Strangest of all, gringo Richard Anderson made his film debut in La Perla, after which he embarked on an impressive film and television career, including five seasons as Oscar Goodman in The Six Million Dollar Man. Even after three viewings, I haven’t spotted him in La Perla, but he’s in there somewhere!

Director Fernandez co-wrote the screenplay with Jack Wagner, a Steinbeck chum who shared a best screenplay Oscar nomination with the author for 1945’s A Medal for Benny. Cinematographer Gabriel Figueroa was another legendary figure of Mexican cinema, working with everyone from Luis Bunuel (El, Simon of the Desert) to Don Siegel (Two Mules for Sister Sara), whilst editor Gloria Schoemann ultimately cut over 200 films.

Beautifully shot in black and white, this forgotten classic of Mexican cinema is available on DVD from the main branch of the Berkeley Public Library.

Berkeleyside’s film writer John Seal writes a weekly movie recommendation column at Box Office Prophets, as well as a column in The Phantom of the Movies’ Videoscope, an old-fashioned paper magazine, published quarterly.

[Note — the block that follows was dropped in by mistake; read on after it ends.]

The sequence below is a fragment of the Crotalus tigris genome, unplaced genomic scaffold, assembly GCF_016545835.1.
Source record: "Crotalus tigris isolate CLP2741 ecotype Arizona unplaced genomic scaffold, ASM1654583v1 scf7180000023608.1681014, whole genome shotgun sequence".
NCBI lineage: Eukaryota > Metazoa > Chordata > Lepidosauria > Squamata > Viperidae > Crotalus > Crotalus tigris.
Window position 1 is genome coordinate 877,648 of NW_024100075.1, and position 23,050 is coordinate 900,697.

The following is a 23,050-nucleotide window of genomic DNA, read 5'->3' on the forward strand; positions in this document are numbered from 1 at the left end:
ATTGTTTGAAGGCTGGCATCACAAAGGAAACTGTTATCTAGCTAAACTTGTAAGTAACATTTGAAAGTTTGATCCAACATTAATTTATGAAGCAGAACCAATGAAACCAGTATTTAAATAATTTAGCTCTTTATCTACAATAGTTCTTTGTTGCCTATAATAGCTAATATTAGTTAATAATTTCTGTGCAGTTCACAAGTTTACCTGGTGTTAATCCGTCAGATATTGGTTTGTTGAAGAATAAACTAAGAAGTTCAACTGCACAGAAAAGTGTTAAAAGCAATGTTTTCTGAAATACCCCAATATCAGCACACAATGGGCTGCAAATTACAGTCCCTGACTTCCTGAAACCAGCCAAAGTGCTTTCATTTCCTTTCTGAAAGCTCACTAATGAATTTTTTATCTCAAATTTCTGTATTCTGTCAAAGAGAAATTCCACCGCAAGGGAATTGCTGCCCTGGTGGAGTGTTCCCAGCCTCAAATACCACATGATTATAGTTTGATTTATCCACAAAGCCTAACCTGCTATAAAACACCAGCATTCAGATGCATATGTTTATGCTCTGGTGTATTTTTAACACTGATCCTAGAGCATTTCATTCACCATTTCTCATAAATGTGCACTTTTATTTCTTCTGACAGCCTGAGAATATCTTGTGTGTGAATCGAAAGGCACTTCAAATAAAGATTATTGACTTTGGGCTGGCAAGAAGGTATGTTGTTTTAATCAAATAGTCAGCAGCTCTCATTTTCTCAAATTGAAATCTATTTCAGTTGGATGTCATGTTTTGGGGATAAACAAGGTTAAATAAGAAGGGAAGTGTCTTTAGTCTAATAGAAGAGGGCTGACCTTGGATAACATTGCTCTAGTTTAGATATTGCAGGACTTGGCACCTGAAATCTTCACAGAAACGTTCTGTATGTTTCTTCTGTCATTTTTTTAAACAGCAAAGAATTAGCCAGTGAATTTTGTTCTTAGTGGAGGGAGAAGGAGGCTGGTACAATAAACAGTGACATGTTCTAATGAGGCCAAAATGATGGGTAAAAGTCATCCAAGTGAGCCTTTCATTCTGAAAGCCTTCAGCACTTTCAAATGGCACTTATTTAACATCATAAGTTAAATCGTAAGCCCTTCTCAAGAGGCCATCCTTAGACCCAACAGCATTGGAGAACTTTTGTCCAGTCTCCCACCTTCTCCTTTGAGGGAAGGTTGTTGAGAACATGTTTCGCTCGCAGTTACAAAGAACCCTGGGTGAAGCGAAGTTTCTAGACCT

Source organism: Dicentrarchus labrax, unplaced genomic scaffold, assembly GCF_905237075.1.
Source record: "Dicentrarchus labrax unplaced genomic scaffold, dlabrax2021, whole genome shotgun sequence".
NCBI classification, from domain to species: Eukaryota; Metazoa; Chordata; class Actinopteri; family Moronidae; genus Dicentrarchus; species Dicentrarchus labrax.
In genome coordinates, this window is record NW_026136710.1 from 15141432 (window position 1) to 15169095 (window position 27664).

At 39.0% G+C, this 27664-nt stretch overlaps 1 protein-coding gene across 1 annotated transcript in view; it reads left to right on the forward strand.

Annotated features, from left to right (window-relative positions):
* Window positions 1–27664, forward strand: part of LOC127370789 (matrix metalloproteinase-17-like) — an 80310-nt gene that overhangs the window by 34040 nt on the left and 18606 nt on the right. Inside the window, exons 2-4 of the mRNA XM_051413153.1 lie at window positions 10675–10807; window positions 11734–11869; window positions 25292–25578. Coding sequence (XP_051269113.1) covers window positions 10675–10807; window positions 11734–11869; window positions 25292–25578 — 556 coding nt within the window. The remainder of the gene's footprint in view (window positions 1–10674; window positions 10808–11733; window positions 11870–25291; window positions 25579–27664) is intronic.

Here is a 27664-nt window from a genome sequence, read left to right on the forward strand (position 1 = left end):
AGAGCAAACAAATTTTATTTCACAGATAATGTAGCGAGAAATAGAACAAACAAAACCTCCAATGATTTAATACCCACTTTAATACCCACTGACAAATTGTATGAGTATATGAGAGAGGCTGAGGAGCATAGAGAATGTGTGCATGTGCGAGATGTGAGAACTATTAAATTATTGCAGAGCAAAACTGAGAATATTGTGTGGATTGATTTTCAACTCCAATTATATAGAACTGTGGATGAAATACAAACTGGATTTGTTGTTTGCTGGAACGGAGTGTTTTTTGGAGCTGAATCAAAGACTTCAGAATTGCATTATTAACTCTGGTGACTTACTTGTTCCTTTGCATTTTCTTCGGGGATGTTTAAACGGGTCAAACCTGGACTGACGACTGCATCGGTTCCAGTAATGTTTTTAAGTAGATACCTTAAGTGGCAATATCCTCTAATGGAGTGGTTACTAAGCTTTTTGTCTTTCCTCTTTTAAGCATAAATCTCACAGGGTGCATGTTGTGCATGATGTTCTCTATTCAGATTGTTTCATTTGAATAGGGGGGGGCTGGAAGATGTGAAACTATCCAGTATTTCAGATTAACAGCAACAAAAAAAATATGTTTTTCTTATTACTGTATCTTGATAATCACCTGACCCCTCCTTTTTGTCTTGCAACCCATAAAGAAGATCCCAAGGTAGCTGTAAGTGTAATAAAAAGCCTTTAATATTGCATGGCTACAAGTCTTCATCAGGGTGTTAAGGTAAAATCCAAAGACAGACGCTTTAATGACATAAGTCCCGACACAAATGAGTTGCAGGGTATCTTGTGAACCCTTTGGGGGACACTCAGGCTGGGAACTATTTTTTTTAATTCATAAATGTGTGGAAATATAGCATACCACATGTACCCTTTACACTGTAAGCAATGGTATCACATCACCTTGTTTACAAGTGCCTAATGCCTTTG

John Seal

John Seal is Berkeleyside’s film critic. A movie connoisseur with a penchant for natty hats who lives in Oakland, John writes a weekly film recommendation column at Box...

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  1. Don’t forget the Link+ service, though I think that might be for books only. If BPL doesn’t have it, odds are that a Link+ member does and will lend it to you, through BPL, at the branch of your choice. Amazing service.

  2. Don’t forget the Claremont branch is closed and the North branch will close on April 25. But patrons can have reserved materials brought to those neighborhoods with the “Branch Van,” a minibus.

  3. True, but it seems like in a specific case like this one it might make more sense to attribute the tip/suggestion to “a Berkeleyside reader” rather than using a clear pseudonym/false name. If someone with a celebrity screen name like “Charlie Sheen” had written to them, would they have attributed the tip using that name?